Experts on Web application security gathered recently at a seminar organized by Dimension Data and Check Point to discuss serious business implications of Distributed Denial of Service (DDoS) attacks if not properly addressed by enterprises.
The conference was organized by Computerworld Hong Kong in partnership with Internet security company Check Point, and IT services and solution provider Dimension Data. The objective was to openly discuss and find collaborative efforts on the growing number of DDoS attacks experienced by large to medium enterprises worldwide, resulting in huge amount of business losses and the profound dent on the corporate image of top global companies.
Web applications are significantly on the rise, according to Billy Ng solutions architect at Dimension Data. And they are being developed and adopted by companies to facilitate interactive interfaces via the Internet for their target markets.
"It provides best user experience, reduce business operating cost but since its available 24/7, it is vulnerable to attacks and hacks that could result in both intangible and tangible business losses," Ng said.
According to the Open Web Applications Security Project (OWASP), an international and open community dedicated to enabling organizations to conceive, develop, acquire, operate, and maintain applications that can be trusted, Web applications of all kinds have in recent years increasingly become the target of hacker attacks.
It added that the attackers are using methods which are specifically aimed at exploiting potential weak spots in the Web application software itself - and this is why they are harder to detect, or are not detected with sufficient accuracy, by traditional IT security systems such as network firewalls or IDS/IPS systems.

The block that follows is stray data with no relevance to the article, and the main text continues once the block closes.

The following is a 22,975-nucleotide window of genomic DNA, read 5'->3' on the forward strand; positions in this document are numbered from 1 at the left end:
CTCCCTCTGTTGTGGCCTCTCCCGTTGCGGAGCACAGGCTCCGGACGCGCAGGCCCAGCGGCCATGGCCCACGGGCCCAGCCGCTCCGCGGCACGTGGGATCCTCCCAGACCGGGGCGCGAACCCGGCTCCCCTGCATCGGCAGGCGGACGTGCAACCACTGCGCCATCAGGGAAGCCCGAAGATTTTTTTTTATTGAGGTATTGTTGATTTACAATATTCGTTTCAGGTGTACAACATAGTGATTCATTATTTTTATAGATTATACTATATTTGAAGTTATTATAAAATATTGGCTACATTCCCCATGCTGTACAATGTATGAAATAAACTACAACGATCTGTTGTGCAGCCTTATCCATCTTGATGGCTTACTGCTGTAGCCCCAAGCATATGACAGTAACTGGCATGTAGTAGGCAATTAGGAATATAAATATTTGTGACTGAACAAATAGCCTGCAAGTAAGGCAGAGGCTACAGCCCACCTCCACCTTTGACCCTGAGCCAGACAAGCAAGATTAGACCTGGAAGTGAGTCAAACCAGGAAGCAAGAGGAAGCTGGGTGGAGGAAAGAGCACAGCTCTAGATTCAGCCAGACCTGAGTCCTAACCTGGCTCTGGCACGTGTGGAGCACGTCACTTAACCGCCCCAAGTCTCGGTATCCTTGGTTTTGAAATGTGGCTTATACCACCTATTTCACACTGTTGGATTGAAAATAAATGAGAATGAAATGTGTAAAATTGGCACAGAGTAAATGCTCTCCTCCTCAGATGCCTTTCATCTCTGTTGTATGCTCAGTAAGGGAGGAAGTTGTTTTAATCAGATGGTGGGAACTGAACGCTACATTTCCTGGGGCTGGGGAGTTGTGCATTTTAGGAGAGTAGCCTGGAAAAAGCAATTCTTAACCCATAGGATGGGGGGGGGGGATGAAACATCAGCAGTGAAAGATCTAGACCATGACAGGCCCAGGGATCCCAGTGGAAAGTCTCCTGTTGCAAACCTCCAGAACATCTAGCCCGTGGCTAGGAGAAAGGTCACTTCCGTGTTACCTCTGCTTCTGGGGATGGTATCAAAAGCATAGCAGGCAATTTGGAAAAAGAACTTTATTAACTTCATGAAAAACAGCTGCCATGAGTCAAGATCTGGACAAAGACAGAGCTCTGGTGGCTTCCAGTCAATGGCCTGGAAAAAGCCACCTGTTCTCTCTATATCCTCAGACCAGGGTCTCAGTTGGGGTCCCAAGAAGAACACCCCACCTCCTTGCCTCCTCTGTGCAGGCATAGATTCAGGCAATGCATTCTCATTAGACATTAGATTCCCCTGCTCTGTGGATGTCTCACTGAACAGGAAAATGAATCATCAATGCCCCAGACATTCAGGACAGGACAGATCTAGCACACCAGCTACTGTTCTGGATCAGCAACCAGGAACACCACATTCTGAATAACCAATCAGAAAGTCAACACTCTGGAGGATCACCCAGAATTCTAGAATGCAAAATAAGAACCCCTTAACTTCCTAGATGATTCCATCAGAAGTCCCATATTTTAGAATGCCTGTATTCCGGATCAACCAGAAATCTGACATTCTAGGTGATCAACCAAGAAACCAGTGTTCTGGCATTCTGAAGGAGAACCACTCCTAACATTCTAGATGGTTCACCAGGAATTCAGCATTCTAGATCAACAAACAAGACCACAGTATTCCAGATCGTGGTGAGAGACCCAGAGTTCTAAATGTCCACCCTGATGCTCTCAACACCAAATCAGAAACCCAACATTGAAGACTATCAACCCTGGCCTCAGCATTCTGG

DDoS is a type of DOS attack where multiple compromised systems -- which are usually infected with a Trojan -- are used to target a single system causing a Denial of Service (DoS) attack. Victims of a DDoS attack consist of both the end targeted system and all systems maliciously used and controlled by the hacker in the distributed attack.
In a DDoS attack, the incoming traffic flooding the victim originates from many different sources -- potentially hundreds of thousands or more. This effectively makes it impossible to stop the attack simply by blocking a single IP address; plus, it is very difficult to distinguish legitimate user traffic from attack traffic when spread across so many points of origin.
Challenges in addressing DDoS attacks
Calvin Ng, Country Manager Hong Kong & Macau, Check Point reiterated during the conference that the challenge faced by most enterprises in addressing DDoS is not only coming from threats outside their network, but can also be internal.
"Today, 60% of businesses are generated via the Internet which makes it crucial for us to create a collaborative network to address cyber attacks," Ng added.
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